of Memphis music over the past few


connection since there’s

years,” she says. “I think social media


always so much going on.”

has definitely played a large role in that,

A budding musician



as well.”

herself, Guttery recently

For musicians looking to be featured

picked up the bass guitar.

on an upcoming episode of Memphis

“As a beginner musi-

Made, visit

cian, I’m beginning to

memphis-made. | AUGUST 2017 71

Ric C


We keep some “stuff from the ‘80s and ‘90s in there for sure, but I like to keep a lot of the new, cutting-edge stuff in as well


put radio where it’s supposed to be.’”

changed, but we try to recapture a

Founder and Production

That place was the Internet. While

little bit of that.”

Chetter’s plan for an Internet-based

Now in its 6th year of operation,

radio station wasn’t the first of its

the Jolly Roger symbol has become

kind, it would be the first for the area.

somewhat emblematic for Chetter’s

Radio Memphis broadcast its first live

new-age pirate radio station.

Director, Radio Memphis WHEN RIC CHETTER walked out the

signal just a with a heavy emphasis on

“Part of the spirit behind this came

door of his last on-air gig in 2011,

Mid-South musicians from Nashville

from things like Radio Caroline in the

he thought his career in radio was

to Little Rock in mid 2011.

‘50s and ’60s out there broadcasting

over. Chetter spent the past 14 years

“We keep some stuff from the ‘80s

from the North Sea,” he says. “These

working in corporate radio, several

and ‘90s in there for sure, but I like to

guys were literally pirates. They had

of which were alongside renowned

keep a lot of the new, cutting-edge

a ship and a transmitter, and they

local personality John “Bad Dog”

stuff in as well,” Chetter says of the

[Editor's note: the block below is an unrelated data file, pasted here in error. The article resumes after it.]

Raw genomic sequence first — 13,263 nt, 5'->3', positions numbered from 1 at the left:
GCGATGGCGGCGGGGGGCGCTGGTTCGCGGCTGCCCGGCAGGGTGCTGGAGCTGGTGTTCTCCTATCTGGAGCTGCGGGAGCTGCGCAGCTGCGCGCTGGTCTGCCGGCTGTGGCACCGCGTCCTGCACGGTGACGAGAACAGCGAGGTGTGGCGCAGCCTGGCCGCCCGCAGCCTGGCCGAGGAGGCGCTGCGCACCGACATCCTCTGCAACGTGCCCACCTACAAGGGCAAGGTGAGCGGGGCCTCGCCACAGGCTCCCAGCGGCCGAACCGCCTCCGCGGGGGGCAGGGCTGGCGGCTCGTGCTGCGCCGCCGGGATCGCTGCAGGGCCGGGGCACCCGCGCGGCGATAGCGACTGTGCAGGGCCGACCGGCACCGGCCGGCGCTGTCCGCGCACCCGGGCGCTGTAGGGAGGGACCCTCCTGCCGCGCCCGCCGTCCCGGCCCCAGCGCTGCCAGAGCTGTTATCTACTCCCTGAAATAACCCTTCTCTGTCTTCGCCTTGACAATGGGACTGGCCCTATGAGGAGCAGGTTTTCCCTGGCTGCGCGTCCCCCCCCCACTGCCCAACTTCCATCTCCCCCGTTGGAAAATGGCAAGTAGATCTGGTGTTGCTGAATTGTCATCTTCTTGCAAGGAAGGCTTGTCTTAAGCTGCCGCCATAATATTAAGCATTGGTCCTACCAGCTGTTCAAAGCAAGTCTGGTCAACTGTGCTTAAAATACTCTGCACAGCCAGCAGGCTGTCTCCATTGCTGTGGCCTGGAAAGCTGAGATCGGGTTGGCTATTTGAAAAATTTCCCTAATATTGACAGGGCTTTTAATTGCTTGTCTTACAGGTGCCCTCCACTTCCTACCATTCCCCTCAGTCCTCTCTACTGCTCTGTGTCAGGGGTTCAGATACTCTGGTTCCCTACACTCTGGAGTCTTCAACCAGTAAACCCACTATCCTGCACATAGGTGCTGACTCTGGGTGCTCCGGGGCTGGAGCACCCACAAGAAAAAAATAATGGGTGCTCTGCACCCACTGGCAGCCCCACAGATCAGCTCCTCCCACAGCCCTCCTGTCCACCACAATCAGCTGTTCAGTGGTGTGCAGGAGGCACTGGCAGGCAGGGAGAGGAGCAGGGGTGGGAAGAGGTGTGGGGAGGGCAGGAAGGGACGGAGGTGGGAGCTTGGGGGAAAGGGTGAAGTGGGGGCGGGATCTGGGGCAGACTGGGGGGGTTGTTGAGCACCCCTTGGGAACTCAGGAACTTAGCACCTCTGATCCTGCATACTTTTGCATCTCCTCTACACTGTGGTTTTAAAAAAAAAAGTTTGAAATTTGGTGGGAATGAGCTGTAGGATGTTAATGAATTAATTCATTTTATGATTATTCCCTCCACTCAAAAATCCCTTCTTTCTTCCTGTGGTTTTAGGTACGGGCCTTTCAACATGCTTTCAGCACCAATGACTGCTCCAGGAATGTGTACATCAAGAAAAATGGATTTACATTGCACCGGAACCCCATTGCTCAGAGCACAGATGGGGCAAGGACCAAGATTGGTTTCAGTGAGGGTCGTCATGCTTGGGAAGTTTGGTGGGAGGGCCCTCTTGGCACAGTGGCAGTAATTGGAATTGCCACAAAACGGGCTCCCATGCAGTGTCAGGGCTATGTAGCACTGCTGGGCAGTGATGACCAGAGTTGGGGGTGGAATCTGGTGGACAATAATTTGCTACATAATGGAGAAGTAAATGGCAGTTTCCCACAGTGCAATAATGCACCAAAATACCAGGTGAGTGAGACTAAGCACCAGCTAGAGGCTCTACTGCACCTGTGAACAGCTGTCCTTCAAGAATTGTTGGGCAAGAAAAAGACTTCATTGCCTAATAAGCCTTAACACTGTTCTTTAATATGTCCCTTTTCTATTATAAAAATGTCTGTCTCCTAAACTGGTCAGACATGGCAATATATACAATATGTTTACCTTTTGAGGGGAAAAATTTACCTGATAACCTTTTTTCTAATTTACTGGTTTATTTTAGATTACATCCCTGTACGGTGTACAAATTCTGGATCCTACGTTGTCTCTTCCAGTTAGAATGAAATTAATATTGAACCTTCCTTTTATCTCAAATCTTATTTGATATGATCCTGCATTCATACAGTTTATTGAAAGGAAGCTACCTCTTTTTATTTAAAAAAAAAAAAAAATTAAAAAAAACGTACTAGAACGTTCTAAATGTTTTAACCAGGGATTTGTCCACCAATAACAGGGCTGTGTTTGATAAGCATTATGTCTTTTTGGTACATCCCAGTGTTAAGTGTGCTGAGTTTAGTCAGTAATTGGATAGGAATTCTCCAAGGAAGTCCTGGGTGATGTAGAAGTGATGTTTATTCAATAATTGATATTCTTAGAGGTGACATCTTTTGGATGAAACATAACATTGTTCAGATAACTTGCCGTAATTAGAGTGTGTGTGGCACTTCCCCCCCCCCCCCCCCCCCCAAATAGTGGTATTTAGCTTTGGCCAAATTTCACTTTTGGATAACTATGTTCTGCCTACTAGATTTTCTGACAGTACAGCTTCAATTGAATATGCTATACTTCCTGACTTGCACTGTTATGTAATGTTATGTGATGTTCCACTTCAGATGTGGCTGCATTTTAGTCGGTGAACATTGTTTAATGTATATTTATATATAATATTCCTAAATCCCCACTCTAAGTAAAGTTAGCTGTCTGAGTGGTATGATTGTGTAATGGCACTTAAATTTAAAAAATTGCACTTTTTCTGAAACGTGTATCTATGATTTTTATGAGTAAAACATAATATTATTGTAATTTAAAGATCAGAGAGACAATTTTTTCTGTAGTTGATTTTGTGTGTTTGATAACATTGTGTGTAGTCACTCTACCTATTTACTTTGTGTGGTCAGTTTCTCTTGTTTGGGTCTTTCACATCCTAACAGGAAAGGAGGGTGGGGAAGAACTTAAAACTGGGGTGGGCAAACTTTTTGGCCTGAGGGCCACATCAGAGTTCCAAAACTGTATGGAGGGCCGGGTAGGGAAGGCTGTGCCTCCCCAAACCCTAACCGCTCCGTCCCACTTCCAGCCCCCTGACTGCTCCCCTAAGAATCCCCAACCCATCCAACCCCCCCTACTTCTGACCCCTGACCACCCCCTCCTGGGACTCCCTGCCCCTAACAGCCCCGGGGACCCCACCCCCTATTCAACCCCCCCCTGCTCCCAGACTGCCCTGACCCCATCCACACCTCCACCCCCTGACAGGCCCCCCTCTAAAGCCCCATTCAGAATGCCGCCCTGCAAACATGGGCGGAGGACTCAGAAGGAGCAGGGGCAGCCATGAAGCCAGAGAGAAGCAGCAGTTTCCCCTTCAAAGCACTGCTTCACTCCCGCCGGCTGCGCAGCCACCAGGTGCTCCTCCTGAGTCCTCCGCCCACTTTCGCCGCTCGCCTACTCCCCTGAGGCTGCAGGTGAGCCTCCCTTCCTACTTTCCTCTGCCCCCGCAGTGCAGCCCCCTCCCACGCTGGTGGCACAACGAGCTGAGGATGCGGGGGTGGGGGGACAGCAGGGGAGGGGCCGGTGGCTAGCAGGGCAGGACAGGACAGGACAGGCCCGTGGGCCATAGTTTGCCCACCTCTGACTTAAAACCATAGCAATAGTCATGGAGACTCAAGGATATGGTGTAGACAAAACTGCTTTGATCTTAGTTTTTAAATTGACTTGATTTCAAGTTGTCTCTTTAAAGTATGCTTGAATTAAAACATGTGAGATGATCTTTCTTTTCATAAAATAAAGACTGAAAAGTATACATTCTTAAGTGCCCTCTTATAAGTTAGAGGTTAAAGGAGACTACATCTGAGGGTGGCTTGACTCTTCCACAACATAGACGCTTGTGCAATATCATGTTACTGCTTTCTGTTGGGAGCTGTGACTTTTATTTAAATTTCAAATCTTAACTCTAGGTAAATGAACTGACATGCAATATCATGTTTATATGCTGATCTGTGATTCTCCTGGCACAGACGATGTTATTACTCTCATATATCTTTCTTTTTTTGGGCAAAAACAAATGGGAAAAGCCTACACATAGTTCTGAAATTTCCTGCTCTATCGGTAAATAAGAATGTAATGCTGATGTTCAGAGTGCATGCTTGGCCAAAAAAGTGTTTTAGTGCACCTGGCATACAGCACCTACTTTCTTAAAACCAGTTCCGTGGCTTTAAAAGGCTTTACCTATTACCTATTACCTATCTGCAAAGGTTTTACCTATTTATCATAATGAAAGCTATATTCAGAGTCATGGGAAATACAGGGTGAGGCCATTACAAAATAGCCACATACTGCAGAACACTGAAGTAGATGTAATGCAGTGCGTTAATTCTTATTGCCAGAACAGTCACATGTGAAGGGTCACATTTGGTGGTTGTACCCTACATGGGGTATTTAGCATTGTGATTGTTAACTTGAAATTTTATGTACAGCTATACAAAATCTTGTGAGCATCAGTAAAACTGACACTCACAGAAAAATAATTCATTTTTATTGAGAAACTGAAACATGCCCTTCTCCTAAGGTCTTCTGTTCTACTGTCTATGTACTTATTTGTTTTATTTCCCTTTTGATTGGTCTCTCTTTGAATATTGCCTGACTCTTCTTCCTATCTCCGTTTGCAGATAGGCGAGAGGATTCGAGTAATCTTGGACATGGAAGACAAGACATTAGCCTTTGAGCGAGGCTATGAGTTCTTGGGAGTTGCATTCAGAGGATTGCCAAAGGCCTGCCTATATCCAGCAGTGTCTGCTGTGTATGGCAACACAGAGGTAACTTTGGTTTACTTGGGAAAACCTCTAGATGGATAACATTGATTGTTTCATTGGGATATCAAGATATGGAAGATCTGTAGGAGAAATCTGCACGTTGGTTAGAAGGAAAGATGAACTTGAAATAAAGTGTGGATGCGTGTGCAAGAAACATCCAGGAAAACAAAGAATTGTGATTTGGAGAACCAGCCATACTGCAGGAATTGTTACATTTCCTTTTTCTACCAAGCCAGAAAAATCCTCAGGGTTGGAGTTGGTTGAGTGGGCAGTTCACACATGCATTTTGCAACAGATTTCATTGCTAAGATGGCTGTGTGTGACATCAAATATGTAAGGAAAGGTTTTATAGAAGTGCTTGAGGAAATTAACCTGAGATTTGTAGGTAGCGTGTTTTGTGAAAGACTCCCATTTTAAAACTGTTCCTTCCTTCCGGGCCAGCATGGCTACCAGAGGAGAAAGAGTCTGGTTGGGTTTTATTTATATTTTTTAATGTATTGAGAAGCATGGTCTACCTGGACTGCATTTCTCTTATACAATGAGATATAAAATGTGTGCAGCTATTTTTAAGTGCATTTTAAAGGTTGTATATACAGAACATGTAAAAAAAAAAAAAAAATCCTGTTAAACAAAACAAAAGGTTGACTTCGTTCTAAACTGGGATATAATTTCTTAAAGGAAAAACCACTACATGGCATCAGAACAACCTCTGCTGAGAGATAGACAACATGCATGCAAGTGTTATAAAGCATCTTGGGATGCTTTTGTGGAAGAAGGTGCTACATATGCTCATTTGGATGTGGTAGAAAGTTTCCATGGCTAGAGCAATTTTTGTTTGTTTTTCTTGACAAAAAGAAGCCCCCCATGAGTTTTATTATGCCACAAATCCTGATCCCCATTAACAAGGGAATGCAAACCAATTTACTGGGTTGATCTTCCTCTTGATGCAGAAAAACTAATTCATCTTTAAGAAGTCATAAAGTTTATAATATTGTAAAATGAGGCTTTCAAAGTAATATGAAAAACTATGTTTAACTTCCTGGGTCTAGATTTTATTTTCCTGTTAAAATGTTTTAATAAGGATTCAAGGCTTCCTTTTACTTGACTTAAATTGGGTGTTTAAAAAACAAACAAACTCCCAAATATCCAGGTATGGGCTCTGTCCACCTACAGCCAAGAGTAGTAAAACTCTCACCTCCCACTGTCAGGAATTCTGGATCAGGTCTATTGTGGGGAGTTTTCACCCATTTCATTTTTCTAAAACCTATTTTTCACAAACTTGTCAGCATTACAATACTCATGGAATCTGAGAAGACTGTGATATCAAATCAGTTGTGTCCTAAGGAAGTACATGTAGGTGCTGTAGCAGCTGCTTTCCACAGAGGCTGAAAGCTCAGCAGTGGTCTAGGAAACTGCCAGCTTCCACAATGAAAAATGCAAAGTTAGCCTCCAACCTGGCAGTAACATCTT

were pumping this modern music

McCormack. Within a week of Bad

828 songs currently in rotation, many

out to England and Northern Europe

Dog’s untimely passing to Leukemia

of which simply can’t be heard on

because the BBC wouldn’t play it.

in early 2011 and amid a station-wide

terrestrial radio.

Of course, it’s a little different for us.

shakeup, Chetter suddenly found himself out of a job.

And it’s not just Mid-South artists that find a home on Radio Memphis.

No one is out there regulating the Internet yet, thank God.”

“I sat around a long time thinking

Chetter regularly gets submissions

Radio Memphis can be heard

‘What am I gonna do now?’” he says.

from bands as far away as California.

24 hours a day through radio-

“Was I done with radio? It was a little

“There was a time in music history or its companion app.

late for a career change unless I felt

when you could walk into almost

A submission form for local artists

like opening a bait shop. I thought on

any radio station with a demo and

can be found on the Radio Memphis

it for a while and then I decided ‘Let’s

get on the air,” he says. “Times have

website. | AUGUST 2017 73